"Cruelty is no more the cure of crimes than it is the cure of sufferings. Compassion in the first instance is good for both; I have known it to bring compunction when nothing else would."
"Cruelty, if we consider it as a crime, is the greatest of all; if we consider it as a madness, we are equally justifiable in applying to it the readiest and the surest means of oppression."
"Death stands above me, whispering low I know not what into my ear: of his strange language all I know is, there is not a word of fear."
"Democracy is always the work of kings. Ashes, which in themselves are sterile, fertilize the land they are cast upon."
"Even the wise become as the unwise in the enchanted chambers of Power, whose lamps make every face of the same color."
"Every great writer is a writer of history, let him treat on what subjects he may. - He carries with him, for thousands of years, a portion of his times."
"Fame often rests at first upon something accidental, and often, too, is swept away, or for a time removed; but neither genius nor glory, is conferred at once, nor do they glimmer and fall, like drops in a grotto, at a shout."
"Fame, they tell you, is air; but without air there is no life for any; without fame there is none for the best."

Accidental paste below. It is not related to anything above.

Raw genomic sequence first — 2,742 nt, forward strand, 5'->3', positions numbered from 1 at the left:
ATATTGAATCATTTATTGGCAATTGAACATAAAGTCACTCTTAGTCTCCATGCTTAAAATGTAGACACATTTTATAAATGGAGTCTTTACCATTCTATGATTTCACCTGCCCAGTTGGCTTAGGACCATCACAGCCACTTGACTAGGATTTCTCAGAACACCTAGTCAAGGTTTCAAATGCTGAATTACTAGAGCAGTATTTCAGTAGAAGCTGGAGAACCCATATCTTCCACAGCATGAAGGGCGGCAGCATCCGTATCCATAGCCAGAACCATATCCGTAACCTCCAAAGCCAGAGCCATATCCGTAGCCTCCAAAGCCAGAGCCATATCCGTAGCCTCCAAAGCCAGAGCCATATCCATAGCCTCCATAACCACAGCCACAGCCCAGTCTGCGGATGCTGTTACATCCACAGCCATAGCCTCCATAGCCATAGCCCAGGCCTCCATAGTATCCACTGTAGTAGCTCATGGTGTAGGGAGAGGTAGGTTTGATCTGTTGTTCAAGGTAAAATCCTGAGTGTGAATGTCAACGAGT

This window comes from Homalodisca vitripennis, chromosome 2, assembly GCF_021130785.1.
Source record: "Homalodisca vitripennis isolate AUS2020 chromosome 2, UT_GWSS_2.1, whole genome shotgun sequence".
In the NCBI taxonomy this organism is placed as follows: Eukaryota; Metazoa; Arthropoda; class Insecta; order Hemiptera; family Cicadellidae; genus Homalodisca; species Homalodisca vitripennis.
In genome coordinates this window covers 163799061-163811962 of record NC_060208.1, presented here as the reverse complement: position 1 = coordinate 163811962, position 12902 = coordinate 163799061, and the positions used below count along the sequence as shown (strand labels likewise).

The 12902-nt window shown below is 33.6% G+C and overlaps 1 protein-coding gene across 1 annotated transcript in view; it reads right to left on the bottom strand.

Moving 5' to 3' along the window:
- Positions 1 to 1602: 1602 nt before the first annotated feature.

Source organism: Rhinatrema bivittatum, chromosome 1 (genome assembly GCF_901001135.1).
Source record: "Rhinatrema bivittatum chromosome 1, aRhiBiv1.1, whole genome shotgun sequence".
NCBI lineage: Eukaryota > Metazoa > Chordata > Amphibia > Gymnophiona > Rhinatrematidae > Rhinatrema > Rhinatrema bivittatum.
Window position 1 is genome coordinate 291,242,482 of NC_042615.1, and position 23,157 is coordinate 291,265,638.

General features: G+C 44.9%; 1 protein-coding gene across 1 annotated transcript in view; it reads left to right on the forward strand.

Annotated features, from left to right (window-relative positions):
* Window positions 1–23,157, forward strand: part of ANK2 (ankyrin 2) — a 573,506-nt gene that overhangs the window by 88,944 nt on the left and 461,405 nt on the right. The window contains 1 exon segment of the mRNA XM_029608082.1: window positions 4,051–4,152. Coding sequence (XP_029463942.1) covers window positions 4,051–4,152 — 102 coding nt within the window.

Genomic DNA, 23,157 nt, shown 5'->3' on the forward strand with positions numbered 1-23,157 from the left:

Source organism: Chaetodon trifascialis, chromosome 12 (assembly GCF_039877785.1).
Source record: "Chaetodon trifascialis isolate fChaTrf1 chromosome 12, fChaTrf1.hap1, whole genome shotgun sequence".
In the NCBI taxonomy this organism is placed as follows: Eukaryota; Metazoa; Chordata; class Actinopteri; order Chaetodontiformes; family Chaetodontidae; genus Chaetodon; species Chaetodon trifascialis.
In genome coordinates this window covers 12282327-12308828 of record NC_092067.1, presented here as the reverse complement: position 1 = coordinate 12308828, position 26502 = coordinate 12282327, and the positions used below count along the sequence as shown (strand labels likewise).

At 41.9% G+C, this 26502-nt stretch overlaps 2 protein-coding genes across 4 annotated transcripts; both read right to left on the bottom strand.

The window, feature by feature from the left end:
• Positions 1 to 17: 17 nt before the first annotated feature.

"Familiarities are the aphides that imperceptibly suck out the juices intended for the germ of love."
"Fancy is imagination in her youth and adolescence. Fancy is always excursive; imagination, not seldom, is sedate."
"For, surely, surely, where your voice and graces are, nothing of death can any feel or know."
"Friendship is a vase, which, when it is flawed by heat, or violence, or accident, may as well be broken at once; it can never be trusted after."
"Friendships are the purer and the more ardent, the nearer they come to the presence of God, the Sun not only of righteousness but of love."
"From you, Ianthe, little troubles pass like little ripples down a sunny river; your pleasures spring like daisies in the grass, cut down, and up again as blithe as ever."
"George the First was always reckoned vile, but viler George the Second; and what mortal ever heard any good of George the Third? When from earth the Fourth descended, God be praised, the Georges ended!"
"God scatters beauty as he scatters flowers o'er the wide earth, and tells us all are ours. A hundred lights in every temple burn, and at each shrine I bend my knee in turn."